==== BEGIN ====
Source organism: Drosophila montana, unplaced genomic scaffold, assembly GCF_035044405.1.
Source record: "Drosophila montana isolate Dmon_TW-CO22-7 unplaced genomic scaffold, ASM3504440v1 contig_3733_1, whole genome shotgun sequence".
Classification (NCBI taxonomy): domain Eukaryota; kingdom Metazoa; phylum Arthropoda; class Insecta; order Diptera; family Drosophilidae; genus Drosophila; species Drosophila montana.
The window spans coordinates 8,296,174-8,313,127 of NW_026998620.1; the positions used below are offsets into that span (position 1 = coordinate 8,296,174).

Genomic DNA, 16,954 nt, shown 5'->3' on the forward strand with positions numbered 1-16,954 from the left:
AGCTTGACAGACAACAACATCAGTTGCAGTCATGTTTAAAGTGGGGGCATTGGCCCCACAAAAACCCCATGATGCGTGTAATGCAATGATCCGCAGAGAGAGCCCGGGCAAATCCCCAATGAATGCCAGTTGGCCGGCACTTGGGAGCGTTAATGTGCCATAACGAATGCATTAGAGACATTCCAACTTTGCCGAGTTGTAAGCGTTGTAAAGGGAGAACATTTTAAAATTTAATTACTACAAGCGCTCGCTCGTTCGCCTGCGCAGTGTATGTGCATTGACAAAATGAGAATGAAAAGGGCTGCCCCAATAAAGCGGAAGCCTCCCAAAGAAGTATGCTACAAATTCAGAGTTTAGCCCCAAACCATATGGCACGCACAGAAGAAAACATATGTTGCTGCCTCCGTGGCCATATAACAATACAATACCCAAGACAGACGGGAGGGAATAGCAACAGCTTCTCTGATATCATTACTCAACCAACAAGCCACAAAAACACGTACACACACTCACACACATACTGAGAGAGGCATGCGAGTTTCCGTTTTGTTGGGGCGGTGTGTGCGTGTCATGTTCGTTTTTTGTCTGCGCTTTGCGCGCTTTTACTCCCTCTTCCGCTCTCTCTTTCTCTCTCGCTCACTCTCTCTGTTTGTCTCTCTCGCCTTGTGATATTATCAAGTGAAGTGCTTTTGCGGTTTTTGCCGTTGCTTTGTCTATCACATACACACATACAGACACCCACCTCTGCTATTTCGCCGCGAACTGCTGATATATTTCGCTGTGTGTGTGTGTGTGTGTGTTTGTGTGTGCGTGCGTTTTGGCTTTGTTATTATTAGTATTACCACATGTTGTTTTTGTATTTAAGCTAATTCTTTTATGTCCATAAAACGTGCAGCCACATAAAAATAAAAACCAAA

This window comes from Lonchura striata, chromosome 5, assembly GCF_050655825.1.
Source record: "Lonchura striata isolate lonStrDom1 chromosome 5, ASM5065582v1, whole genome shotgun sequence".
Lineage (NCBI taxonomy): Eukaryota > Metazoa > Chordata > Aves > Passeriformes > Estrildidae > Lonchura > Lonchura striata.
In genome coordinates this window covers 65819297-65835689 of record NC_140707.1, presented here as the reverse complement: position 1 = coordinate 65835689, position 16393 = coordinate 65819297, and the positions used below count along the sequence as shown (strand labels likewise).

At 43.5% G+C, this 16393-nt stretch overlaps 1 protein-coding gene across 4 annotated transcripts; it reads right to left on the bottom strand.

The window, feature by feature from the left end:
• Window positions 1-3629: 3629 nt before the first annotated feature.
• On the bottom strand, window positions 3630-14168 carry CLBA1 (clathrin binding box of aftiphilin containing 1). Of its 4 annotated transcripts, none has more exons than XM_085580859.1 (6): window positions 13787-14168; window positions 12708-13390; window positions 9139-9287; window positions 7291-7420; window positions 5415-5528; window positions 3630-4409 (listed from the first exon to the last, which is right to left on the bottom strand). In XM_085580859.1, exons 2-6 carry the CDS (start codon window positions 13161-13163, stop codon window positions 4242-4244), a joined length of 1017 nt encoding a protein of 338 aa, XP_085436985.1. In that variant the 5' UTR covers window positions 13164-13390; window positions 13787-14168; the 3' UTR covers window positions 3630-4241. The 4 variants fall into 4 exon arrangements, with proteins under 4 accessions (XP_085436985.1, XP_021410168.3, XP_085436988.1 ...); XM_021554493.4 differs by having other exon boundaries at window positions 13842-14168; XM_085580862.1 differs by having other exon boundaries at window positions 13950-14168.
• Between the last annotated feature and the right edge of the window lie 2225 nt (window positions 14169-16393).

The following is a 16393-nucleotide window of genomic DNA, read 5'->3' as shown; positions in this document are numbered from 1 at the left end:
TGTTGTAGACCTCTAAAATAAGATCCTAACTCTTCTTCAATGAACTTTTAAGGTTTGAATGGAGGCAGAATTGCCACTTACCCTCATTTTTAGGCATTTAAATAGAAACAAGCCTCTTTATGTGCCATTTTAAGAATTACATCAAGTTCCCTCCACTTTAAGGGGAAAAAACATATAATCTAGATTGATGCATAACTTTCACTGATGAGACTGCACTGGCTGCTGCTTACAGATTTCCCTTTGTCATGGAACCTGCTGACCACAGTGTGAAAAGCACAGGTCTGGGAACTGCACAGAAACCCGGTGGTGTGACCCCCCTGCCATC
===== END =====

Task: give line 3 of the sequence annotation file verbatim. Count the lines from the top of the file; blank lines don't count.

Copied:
Classification (NCBI taxonomy): domain Eukaryota; kingdom Metazoa; phylum Arthropoda; class Insecta; order Diptera; family Drosophilidae; genus Drosophila; species Drosophila montana.